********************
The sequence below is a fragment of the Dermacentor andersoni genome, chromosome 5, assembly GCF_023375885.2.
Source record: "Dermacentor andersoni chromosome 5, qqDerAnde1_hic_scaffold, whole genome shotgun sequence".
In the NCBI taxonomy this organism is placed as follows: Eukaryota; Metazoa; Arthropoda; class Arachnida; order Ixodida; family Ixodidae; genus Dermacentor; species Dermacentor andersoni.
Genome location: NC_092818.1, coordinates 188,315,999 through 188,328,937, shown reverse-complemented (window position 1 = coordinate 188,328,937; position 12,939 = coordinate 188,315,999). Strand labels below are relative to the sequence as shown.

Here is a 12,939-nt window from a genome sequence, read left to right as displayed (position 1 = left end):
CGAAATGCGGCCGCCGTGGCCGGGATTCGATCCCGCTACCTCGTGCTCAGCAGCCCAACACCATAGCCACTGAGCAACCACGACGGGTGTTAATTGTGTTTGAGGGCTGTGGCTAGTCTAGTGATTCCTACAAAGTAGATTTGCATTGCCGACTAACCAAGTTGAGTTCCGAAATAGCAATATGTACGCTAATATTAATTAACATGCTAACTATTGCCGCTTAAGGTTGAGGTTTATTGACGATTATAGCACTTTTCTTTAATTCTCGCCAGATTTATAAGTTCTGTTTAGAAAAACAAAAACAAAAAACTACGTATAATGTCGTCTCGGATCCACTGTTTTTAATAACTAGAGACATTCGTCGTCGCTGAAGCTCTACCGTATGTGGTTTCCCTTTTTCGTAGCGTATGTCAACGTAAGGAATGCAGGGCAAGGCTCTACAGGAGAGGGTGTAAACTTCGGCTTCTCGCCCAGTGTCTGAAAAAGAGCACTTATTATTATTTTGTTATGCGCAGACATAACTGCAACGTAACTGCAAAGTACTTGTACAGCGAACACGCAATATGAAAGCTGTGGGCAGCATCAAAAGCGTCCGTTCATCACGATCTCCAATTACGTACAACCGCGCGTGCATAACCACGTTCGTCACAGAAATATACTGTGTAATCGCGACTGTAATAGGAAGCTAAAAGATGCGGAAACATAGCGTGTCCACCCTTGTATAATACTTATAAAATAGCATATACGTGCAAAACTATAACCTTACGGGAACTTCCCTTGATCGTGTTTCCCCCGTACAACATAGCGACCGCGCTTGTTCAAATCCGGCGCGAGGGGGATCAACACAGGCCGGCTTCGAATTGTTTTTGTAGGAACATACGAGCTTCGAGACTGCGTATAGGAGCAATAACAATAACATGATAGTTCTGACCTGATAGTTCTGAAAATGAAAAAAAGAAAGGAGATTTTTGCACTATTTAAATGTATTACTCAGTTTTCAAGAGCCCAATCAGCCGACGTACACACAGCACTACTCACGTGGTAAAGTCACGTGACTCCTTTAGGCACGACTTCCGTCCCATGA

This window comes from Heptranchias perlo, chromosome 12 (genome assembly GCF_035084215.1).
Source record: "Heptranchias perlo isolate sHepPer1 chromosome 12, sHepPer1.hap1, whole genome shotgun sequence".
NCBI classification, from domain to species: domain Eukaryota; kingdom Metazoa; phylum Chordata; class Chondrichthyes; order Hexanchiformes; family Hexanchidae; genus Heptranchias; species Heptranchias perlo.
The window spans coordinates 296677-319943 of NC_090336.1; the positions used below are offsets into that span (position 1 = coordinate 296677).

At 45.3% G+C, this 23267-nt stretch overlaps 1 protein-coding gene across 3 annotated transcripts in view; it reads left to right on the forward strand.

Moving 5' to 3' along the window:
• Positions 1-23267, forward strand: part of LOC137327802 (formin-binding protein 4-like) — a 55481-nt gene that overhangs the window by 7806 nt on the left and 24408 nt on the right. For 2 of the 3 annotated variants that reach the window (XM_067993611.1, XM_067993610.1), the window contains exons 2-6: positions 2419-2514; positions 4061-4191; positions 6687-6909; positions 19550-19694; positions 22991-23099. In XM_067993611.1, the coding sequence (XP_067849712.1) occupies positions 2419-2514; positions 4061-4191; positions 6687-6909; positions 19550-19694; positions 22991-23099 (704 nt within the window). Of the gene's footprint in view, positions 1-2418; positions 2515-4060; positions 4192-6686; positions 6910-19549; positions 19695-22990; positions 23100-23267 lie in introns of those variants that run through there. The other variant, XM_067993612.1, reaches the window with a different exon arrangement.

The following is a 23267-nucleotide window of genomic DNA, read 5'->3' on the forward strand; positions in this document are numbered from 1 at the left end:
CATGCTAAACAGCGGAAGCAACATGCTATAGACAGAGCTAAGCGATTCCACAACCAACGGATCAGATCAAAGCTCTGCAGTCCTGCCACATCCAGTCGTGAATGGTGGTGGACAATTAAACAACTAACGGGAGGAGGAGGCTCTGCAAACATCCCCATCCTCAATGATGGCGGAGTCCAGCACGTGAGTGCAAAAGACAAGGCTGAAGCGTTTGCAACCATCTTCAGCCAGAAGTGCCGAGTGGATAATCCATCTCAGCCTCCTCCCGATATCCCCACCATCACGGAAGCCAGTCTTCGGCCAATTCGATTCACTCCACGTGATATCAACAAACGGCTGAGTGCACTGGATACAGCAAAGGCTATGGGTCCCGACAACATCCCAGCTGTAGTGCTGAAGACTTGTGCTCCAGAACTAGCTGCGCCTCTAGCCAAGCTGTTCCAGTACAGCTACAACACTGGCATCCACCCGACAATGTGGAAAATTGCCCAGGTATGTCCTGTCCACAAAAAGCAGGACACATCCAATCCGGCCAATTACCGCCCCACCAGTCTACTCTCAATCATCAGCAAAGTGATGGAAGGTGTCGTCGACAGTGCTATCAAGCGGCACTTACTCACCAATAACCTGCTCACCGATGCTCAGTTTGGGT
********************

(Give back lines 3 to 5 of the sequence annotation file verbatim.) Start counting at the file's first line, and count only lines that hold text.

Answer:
In the NCBI taxonomy this organism is placed as follows: Eukaryota; Metazoa; Arthropoda; class Arachnida; order Ixodida; family Ixodidae; genus Dermacentor; species Dermacentor andersoni.
Genome location: NC_092818.1, coordinates 188,315,999 through 188,328,937, shown reverse-complemented (window position 1 = coordinate 188,328,937; position 12,939 = coordinate 188,315,999). Strand labels below are relative to the sequence as shown.

Here is a 12,939-nt window from a genome sequence, read left to right as displayed (position 1 = left end):